Key practice point: The decision reinforces the principle, often key to employee and worker status cases in the UK, that a genuine and unfettered right of substitution will defeat a claim for employment or worker status. The position in some other European countries is different - for example, the Dutch Supreme Court found last year that Deliveroo riders qualified as employees under Dutch law.

Facts: Riders work for Deliveroo under non-negotiable “supplier agreements”, which describe them as independent self-employed contractors. The agreements provide for a flexible work model, whereby there is no obligation on Deliveroo to provide work, no obligation on the rider to be available at any time or to accept jobs, and freedom for the riders to provide a substitute at any time and without the need for approval by Deliveroo. The Independent Workers Union of Great Britain (IWGB) applied for recognition for collective bargaining in respect of a group of Deliveroo riders, but this was rejected by the Central Arbitration Committee (CAC) on the basis that the riders were not “workers” and were genuinely self-employed.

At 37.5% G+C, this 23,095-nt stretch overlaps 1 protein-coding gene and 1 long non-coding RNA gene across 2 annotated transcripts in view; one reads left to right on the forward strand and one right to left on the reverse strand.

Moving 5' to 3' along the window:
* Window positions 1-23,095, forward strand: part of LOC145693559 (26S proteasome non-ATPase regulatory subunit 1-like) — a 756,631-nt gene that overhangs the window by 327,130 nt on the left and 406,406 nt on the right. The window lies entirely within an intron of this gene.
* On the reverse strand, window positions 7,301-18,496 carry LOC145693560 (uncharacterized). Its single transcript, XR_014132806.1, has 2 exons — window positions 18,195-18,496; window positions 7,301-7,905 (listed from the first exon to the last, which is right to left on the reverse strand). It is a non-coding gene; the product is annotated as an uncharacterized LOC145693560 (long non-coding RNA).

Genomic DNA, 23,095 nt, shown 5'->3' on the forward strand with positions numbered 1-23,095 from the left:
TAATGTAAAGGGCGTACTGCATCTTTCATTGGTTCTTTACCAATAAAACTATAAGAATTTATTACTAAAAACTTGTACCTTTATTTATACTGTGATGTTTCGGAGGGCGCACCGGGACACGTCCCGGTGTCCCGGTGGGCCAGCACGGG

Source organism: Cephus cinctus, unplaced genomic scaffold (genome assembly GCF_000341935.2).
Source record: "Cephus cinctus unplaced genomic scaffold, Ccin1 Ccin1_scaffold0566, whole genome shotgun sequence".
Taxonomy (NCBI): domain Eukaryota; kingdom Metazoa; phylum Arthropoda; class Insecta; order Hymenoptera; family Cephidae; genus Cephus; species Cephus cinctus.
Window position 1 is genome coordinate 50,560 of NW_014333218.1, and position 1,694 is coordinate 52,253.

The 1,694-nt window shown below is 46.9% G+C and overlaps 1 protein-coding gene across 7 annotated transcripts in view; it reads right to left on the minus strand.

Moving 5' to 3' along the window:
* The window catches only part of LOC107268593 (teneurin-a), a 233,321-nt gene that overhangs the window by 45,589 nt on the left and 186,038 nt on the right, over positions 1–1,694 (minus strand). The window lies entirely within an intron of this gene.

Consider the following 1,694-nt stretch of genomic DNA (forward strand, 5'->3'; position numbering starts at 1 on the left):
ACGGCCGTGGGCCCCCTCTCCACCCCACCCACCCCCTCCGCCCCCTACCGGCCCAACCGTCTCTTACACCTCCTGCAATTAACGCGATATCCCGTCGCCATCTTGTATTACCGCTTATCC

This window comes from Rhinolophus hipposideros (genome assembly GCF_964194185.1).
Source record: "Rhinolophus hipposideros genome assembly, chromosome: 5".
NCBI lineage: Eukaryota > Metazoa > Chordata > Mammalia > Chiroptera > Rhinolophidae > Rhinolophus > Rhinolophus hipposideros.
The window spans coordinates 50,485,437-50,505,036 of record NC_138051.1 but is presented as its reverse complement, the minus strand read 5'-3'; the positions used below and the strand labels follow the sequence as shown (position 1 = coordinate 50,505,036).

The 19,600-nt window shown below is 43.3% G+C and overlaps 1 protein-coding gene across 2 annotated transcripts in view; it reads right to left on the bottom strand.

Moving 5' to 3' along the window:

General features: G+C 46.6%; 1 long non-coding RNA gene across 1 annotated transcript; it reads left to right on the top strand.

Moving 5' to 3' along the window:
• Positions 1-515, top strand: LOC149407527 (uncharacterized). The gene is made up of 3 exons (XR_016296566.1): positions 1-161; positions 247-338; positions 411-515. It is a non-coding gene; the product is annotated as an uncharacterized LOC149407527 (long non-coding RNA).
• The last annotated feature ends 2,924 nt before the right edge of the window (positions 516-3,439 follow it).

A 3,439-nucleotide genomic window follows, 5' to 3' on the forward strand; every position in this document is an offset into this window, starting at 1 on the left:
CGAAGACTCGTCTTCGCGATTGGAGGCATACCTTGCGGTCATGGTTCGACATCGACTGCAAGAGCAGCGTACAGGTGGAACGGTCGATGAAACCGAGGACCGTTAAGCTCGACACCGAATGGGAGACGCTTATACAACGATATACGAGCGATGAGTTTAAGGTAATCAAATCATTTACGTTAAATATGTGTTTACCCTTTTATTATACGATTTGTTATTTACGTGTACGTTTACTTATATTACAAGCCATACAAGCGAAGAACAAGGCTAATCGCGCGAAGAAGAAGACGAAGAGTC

IWGB challenged the CAC’s decision, arguing that the right to collective bargaining, protected by Article 11, meant that the riders had to have recognition rights. The High Court and Court of Appeal dismissed the challenge because the riders were not in an “employment relationship” with Deliveroo, as required by Article 11. IWGB appealed to the Supreme Court.

Decision: The Supreme Court has confirmed the CAC’s decision. The riders had a virtually unlimited right of substitution – “totally inconsistent” with the obligation to provide personal service that is essential to the existence of an employment relationship – and the provisions in the contract genuinely reflected the reality of the relationship. Other factors that pointed away from an employment relationship were:

  • Deliveroo did not monitor a rider’s decision to use a substitute and riders would not be criticised or sanctioned for doing so.
  • Contracts were not terminated for riders’ failure to accept a certain percentage of orders or to make themselves sufficiently available. The riders were free to work or not as convenient to them.